I wasn’t satisfied by the standard explanations: That we’re at the cusp of an educational revolution (we always are) or that educators are “laggards” (they work very hard). Instead, I looked at how questions of change and stability are understood by people without a stake in the game, who focus more on a well-documented past than on an uncertain future. I looked to historians, and in their accounts I found incredible stories about teaching and textbooks stretching back centuries that...Read More

Enrollment Realities Illustrate the Need for Relevant Research on Small Privates with John M. Braxton

by eea | Monday, December 11, 2017 - 2:44 PM

A title of a June 29, 2017 article in Business Insider declares “College Enrollment has plummeted, and private universities are scrambling.” This article points to activities at Ohio Wesleyan University such as creating majors in high-demand fields, increased student recruitment activities abroad and in the United States, and the addition of two sports and marching band as responses to declines in student enrollments. Jon Marcus, the author of this article states “All of these changes are a response to a crisis few outside higher education even know exists: a sharp decline in the number of customers bound for small private, nonprofit colleges (p.2).”

The enrollment pressures facing private colleges and universities create a great deal of uncertainty within this important sector of U.S. higher education. Uncertainty demands that scholarship guide the actions of leaders of independent colleges. Consequently, an urgent need for collaboration between scholars of higher education and practitioners in private colleges and universities springs forth. How are independent colleges adapting to these uncertainties and what additional research would help them not only survive, but also thrive? The Challenges of Independent Colleges: Moving Research into Practice edited by Christopher C. Morphew and I...Read More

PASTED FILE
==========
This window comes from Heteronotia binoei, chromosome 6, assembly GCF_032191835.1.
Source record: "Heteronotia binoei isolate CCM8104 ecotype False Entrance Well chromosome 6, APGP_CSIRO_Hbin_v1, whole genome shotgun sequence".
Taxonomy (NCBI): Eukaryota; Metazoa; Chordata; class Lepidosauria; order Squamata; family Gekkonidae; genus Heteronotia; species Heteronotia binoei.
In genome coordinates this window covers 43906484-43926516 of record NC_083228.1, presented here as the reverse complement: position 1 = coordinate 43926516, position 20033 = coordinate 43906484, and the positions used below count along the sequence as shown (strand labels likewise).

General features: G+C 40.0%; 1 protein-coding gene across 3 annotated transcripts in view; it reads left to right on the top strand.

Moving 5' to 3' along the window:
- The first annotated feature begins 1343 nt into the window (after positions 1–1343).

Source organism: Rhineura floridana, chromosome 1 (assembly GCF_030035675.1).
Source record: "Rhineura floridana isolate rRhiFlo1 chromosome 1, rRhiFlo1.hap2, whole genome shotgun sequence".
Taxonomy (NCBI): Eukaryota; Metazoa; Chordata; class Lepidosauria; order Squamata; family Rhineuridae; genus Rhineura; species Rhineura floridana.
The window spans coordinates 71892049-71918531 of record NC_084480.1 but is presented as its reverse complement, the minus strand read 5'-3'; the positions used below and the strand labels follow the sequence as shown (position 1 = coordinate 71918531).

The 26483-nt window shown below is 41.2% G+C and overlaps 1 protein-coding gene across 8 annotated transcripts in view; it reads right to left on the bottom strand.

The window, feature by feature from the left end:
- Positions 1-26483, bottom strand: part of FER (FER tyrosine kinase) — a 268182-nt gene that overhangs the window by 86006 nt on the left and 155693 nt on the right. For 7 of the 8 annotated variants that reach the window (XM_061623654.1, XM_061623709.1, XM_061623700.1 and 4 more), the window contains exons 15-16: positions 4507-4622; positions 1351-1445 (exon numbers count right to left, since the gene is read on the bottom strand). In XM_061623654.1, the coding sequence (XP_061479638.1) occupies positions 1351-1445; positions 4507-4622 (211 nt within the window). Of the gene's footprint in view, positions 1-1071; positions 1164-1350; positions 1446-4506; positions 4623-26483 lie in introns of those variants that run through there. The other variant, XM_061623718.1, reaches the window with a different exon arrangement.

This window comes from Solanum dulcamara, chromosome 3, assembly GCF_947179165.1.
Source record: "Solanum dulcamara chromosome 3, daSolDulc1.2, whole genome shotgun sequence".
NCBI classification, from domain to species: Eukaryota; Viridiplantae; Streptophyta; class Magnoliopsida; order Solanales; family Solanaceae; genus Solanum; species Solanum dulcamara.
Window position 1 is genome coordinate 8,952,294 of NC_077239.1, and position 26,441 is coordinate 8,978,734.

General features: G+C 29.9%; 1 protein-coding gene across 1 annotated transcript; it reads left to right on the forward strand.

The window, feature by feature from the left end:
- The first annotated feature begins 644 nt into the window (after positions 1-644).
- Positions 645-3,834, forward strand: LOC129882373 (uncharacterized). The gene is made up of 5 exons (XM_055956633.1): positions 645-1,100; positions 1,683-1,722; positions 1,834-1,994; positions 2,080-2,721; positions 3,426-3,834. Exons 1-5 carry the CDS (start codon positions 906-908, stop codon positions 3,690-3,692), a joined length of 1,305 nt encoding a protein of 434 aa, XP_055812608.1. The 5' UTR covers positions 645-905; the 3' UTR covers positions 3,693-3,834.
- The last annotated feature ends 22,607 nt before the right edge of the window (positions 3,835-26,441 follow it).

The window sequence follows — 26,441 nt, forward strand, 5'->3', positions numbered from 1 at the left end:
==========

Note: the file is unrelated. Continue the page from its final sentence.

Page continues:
The Dynamics of Imperialism and Foreign Relations: A Study of Persia's involvement in Foreign Wars with John Hyland

by eea | Friday, December 8, 2017 - 12:00 PM

The Satrap and I: Writing Persian Interventions

My fascination with Achaemenid Persia’s interventions in Greek conflicts began in a college seminar on the crisis of the Greek city state, when I first read Book VIII of Thucydides’ History of the Peloponnesian War . To my surprise, the character who intrigued me most was not a Greek but a Persian, the satrap Tissaphernes, who offered aid to Sparta’s fleet against Athens in 412-411 BCE but failed to deliver on his promises. While admitting lack of certainty on his motives, Thucydides guesses that Tissaphernes feared the winner of the Greek struggle would threaten the Persians; therefore, the historian alleges, he crafted a secret policy to sabotage his allies, balancing Sparta and Athens against one another and prolonging their destructive stalemate. Tissaphernes’ apparent employment of defensive Realpolitik seized my attention – I wrote a twenty-page paper but couldn’t stop thinking about the topic, and returned to it at greater length in my senior honors thesis. I found that numerous studies presented Tissaphernes as either a brilliant diplomat or cunning villain, but failed to place him in an adequate Persian imperial context; this forced me to begin grappling with...Read More